Despite a damning report from The Wall Street Journal condemning Activision Blizzard CEO Bobby Kotick for allegedly knowing about the company's abhorrent work culture and doing nothing about it, the Activision Blizzard Board stood unanimously with Kotick. Even in the face of multiple lawsuits and investigations, two walkouts, and increasing employee turmoil, the board "remains confident that Bobby Kotick appropriately addressed workplace issues brought to his attention."
Now, the Activision Blizzard Board is coming under scrutiny from six state treasurers who have asked for a meeting to discuss its response "to the challenges and investment risk exposures that face Activision."
The news comes courtesy of a letter obtained by Axios dated November 23 calling for the Activision Blizzard board of directors to meet with the state treasurers of California, Massachusetts, Illinois, Oregon, Delaware, and Nevada. The meeting will discuss the crisis that has gripped Activision Blizzard since the original DFEH lawsuit and the company's response to recent allegations that executives will not be held accountable for their role in perpetuating a "frat boy workplace culture."
"We're concerned that the current CEO and board directors don't have the skillset, nor the conviction to institute these sweeping changes needed to transform their culture, to restore trust with employees and shareholders and their partners,” Illinois state treasurer Michael Frerichs told Axios.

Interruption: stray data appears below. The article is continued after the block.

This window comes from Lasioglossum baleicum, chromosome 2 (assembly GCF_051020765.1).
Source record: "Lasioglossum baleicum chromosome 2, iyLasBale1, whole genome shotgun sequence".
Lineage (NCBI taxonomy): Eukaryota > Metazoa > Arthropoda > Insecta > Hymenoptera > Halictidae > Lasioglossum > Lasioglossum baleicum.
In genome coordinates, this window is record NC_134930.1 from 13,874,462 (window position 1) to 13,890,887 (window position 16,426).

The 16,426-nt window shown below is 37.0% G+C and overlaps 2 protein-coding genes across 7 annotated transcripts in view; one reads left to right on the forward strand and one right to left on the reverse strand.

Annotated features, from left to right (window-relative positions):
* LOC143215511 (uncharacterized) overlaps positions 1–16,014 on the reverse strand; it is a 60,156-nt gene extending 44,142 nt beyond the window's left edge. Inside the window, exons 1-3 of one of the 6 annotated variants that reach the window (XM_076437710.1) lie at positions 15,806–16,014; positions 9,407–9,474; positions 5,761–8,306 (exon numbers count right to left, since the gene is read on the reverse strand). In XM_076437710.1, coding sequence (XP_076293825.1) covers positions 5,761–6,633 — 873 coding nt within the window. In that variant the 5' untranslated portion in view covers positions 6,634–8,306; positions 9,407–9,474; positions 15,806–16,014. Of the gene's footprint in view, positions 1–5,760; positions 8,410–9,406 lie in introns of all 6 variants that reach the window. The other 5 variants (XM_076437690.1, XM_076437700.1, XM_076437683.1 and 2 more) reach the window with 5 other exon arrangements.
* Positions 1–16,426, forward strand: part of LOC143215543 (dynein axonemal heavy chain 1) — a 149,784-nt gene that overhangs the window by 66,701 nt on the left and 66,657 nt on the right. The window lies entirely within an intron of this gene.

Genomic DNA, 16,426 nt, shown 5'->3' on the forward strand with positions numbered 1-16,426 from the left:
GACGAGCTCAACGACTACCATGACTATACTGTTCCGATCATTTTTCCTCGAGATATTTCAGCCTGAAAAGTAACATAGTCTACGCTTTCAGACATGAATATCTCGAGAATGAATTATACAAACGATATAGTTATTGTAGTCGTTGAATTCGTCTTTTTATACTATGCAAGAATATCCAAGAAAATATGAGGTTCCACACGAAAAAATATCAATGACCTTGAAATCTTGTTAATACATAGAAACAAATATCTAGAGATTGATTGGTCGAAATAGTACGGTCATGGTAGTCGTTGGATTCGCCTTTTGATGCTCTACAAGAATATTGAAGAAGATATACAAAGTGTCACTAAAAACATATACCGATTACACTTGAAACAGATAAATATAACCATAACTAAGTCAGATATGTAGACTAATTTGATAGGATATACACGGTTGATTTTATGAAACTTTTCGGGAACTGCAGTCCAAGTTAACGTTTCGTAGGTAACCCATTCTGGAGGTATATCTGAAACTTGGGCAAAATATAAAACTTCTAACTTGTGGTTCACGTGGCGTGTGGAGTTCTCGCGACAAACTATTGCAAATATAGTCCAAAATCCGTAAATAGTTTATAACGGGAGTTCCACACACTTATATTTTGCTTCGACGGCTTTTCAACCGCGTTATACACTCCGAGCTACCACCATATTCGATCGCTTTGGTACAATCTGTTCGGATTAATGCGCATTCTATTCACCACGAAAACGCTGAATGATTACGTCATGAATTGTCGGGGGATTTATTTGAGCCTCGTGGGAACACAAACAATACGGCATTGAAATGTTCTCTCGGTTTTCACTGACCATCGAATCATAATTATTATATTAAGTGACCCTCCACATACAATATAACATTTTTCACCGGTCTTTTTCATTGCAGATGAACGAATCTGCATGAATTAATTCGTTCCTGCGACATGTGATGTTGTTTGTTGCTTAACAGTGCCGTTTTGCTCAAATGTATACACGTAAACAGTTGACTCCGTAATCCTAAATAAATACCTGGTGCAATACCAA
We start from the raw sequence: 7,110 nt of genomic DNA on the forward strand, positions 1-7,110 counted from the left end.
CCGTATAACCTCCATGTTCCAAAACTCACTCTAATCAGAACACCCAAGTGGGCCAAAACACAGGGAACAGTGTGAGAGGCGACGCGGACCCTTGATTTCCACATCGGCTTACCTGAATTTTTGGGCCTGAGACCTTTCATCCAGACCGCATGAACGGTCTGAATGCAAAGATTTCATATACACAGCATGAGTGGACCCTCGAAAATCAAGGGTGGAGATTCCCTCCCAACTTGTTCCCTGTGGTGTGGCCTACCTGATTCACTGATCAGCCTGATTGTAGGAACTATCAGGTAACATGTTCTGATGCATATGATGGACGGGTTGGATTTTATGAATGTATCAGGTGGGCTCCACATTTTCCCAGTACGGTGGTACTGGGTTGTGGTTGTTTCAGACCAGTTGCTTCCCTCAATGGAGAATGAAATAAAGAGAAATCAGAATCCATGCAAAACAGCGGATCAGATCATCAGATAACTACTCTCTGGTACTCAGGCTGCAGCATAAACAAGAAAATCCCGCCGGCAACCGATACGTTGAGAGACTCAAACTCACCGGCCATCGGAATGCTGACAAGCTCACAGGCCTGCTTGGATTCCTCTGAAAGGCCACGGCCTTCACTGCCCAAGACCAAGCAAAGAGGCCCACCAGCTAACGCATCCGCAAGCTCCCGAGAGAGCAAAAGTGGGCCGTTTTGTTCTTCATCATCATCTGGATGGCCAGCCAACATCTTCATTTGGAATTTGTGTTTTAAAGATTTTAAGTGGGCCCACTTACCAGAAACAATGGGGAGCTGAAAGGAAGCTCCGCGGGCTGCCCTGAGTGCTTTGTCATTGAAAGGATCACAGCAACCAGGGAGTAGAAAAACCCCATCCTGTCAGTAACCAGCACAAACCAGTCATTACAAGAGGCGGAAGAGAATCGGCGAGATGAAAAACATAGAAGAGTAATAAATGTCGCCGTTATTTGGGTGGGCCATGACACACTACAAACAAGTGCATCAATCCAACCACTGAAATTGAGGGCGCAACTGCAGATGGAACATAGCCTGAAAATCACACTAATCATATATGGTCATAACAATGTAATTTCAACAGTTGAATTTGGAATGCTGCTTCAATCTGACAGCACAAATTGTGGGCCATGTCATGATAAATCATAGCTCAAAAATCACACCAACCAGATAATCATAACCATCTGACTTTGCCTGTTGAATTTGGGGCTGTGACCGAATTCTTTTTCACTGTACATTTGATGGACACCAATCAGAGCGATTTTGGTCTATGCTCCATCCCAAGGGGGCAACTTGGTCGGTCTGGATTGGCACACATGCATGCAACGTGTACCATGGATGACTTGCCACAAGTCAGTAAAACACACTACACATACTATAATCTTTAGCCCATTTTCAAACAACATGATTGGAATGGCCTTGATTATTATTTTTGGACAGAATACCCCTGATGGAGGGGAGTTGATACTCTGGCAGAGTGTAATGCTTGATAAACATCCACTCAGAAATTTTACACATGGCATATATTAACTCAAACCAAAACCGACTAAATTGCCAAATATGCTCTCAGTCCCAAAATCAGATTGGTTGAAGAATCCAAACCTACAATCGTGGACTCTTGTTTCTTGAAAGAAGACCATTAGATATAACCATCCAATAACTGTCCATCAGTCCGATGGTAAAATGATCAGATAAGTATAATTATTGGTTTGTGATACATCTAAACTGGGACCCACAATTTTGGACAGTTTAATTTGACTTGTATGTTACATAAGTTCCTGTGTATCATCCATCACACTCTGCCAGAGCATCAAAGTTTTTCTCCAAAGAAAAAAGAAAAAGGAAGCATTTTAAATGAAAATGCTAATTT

Activision Blizzard has thus far increased pay for contract workers and announced several new policies such as ending forced arbitration in cases of sexual harassment and increased visibility on pay. The board also appointed its two female members to oversee the company's progress at implementing reforms and to investigate reports of sexual harassment.
Massachusetts treasurer Deborah Goldberg added that they plan to ask the board to conduct a "true investigation" from "an outside investigator." The treasurers’ letter requests a meeting before December 20. It’s unknown how many shares the treasurers collectively control, but they have threatened to back Activision shareholder group SOC (which has also been critical of Kotick’s handling of the crisis) in voting against the board at Activision Blizzard’s next general meeting.
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